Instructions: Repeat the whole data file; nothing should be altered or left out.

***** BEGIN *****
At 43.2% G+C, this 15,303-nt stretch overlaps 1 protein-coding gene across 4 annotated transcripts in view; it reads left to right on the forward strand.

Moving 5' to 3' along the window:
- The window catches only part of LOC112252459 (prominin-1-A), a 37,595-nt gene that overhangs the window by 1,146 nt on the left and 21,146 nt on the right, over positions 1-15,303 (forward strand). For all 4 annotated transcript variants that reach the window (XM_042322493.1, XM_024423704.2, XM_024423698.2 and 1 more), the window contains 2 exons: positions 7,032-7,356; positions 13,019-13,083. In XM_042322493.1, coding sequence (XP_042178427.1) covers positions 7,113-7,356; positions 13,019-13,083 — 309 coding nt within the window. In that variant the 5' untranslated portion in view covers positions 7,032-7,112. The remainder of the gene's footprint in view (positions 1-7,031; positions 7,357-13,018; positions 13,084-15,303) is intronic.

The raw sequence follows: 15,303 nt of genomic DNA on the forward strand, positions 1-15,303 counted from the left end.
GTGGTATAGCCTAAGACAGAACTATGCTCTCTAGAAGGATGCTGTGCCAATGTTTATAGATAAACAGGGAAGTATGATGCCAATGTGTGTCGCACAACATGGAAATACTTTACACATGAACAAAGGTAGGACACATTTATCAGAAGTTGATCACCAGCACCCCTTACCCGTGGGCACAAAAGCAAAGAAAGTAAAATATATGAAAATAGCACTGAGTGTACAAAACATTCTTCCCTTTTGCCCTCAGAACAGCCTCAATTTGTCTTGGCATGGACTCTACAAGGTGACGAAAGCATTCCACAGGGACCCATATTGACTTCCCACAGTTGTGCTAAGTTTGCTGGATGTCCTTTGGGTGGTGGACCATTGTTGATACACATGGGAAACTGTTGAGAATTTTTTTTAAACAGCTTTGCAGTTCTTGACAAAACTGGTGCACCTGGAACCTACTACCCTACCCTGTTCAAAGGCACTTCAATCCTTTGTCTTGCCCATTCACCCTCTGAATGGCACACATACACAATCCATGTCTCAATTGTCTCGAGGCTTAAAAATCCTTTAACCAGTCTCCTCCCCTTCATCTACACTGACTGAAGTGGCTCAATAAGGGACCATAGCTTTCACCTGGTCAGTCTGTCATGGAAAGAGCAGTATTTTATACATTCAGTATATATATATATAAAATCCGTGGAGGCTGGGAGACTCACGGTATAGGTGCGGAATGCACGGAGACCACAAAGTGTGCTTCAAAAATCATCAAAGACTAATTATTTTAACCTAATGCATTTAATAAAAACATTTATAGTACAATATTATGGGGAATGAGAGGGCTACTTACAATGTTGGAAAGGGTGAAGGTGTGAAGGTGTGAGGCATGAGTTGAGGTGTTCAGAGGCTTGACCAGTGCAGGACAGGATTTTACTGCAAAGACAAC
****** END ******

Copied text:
At 43.2% G+C, this 15,303-nt stretch overlaps 1 protein-coding gene across 4 annotated transcripts in view; it reads left to right on the forward strand.

Moving 5' to 3' along the window:
- The window catches only part of LOC112252459 (prominin-1-A), a 37,595-nt gene that overhangs the window by 1,146 nt on the left and 21,146 nt on the right, over positions 1-15,303 (forward strand). For all 4 annotated transcript variants that reach the window (XM_042322493.1, XM_024423704.2, XM_024423698.2 and 1 more), the window contains 2 exons: positions 7,032-7,356; positions 13,019-13,083. In XM_042322493.1, coding sequence (XP_042178427.1) covers positions 7,113-7,356; positions 13,019-13,083 — 309 coding nt within the window. In that variant the 5' untranslated portion in view covers positions 7,032-7,112. The remainder of the gene's footprint in view (positions 1-7,031; positions 7,357-13,018; positions 13,084-15,303) is intronic.

The raw sequence follows: 15,303 nt of genomic DNA on the forward strand, positions 1-15,303 counted from the left end.
GTGGTATAGCCTAAGACAGAACTATGCTCTCTAGAAGGATGCTGTGCCAATGTTTATAGATAAACAGGGAAGTATGATGCCAATGTGTGTCGCACAACATGGAAATACTTTACACATGAACAAAGGTAGGACACATTTATCAGAAGTTGATCACCAGCACCCCTTACCCGTGGGCACAAAAGCAAAGAAAGTAAAATATATGAAAATAGCACTGAGTGTACAAAACATTCTTCCCTTTTGCCCTCAGAACAGCCTCAATTTGTCTTGGCATGGACTCTACAAGGTGACGAAAGCATTCCACAGGGACCCATATTGACTTCCCACAGTTGTGCTAAGTTTGCTGGATGTCCTTTGGGTGGTGGACCATTGTTGATACACATGGGAAACTGTTGAGAATTTTTTTTAAACAGCTTTGCAGTTCTTGACAAAACTGGTGCACCTGGAACCTACTACCCTACCCTGTTCAAAGGCACTTCAATCCTTTGTCTTGCCCATTCACCCTCTGAATGGCACACATACACAATCCATGTCTCAATTGTCTCGAGGCTTAAAAATCCTTTAACCAGTCTCCTCCCCTTCATCTACACTGACTGAAGTGGCTCAATAAGGGACCATAGCTTTCACCTGGTCAGTCTGTCATGGAAAGAGCAGTATTTTATACATTCAGTATATATATATATAAAATCCGTGGAGGCTGGGAGACTCACGGTATAGGTGCGGAATGCACGGAGACCACAAAGTGTGCTTCAAAAATCATCAAAGACTAATTATTTTAACCTAATGCATTTAATAAAAACATTTATAGTACAATATTATGGGGAATGAGAGGGCTACTTACAATGTTGGAAAGGGTGAAGGTGTGAAGGTGTGAGGCATGAGTTGAGGTGTTCAGAGGCTTGACCAGTGCAGGACAGGATTTTACTGCAAAGACAAC